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June 2014 – Prepared by Zeus Kerravala

The need for IP video surveillance has been rising for well over a decade. Many organizations that historically focused on securing the IT infrastructure have shifted their focus to physical security. When deployed correctly, video surveillance can be an effective tool in protecting organizations of all sizes. In fact, there have been many instances, including the Boston Marathon bombings, where IP video surveillance played a significant role in solving a crime quickly. For this reason, ZK Research predicts that the market for IP-based video surveillance cameras will grow from $4 billion in 2012 to well over $19 billion in 2017.

Physical security often falls under the purview of the CIO, which has been a significant driver for IP video surveillance. This has led to significant evolution in the technology over the past five years. Historically, the industry was plagued with low-quality analog cameras that were built on dedicated networks and consequently were expensive to deploy and maintain.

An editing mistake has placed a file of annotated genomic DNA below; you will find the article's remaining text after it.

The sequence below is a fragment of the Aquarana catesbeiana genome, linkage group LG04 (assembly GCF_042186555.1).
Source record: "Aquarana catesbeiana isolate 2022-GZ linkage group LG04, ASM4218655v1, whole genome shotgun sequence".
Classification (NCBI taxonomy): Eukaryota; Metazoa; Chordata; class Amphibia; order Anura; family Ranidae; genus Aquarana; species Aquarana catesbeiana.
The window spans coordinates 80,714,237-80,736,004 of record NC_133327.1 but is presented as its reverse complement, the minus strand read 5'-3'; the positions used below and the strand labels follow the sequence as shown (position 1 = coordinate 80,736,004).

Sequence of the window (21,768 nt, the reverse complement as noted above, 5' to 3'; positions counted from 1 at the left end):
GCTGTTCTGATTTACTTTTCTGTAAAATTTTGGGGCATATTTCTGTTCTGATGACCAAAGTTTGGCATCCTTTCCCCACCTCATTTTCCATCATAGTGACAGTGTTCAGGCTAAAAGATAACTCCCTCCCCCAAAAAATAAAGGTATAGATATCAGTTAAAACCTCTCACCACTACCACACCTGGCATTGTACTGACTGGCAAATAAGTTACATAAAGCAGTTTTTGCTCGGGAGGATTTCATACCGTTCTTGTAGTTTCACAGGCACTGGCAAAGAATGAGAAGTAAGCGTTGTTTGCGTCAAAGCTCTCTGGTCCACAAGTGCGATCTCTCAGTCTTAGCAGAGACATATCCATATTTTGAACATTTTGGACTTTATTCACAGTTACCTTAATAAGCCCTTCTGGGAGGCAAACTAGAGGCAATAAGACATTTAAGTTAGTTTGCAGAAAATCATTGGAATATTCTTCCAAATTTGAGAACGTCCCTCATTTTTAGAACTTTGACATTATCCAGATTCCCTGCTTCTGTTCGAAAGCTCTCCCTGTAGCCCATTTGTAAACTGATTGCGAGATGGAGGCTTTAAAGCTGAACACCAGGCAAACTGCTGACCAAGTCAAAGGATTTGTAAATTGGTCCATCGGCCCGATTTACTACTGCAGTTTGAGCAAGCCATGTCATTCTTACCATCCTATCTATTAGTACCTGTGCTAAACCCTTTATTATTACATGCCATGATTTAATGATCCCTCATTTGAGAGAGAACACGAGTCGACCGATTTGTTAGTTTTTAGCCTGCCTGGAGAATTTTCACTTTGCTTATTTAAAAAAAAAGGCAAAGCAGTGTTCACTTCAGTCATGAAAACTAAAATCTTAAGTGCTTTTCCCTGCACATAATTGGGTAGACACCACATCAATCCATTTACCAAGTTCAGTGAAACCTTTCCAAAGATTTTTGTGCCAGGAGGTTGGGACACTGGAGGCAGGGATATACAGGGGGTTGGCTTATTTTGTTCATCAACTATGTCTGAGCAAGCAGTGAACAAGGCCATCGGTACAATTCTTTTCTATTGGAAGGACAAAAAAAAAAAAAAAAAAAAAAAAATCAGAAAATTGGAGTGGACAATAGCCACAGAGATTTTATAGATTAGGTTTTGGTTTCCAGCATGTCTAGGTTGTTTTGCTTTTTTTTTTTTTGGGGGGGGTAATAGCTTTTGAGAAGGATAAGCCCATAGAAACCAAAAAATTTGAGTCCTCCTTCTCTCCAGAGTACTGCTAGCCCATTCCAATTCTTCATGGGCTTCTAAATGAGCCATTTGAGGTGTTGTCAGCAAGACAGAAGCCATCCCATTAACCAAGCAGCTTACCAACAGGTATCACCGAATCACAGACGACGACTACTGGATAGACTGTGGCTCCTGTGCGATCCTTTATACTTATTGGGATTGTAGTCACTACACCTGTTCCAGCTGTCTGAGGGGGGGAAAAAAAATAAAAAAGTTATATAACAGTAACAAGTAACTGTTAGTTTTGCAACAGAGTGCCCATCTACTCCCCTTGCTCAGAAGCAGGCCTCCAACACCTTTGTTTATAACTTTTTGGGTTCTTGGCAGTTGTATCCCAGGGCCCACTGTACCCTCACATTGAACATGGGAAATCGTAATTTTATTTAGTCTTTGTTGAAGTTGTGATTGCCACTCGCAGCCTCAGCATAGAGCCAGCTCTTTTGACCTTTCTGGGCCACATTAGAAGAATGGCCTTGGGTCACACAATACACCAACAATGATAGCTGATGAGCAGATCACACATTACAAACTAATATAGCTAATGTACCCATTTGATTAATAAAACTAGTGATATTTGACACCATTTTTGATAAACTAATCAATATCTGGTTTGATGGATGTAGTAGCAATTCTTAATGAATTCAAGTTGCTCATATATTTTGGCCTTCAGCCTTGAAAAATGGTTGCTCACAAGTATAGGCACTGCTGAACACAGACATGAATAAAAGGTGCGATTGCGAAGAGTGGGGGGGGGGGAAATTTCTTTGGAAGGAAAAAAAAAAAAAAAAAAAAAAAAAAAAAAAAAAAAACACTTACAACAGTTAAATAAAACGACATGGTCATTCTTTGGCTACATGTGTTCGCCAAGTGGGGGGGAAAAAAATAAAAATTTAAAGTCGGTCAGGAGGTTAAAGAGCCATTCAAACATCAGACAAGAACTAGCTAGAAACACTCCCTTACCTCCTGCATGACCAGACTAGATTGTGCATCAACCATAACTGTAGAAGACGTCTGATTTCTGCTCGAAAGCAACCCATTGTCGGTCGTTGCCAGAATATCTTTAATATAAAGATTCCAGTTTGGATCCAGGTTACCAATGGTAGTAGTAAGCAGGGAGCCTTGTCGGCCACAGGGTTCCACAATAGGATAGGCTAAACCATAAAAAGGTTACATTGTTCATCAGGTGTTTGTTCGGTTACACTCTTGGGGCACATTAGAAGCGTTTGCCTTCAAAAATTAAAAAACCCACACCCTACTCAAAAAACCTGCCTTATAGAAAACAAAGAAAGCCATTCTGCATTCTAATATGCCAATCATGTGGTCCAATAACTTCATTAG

Today, video surveillance cameras are built on IP, which is the same protocol that drives the Internet. This shift to IP enables better quality at a lower cost because an organization can deploy video surveillance on the same IP network that it leverages for other IT services and applications. This is one reason why almost 50% of companies participating in the ZK Research 2014 IP Video Surveillance Survey have turned IP video surveillance over to the network operations team.

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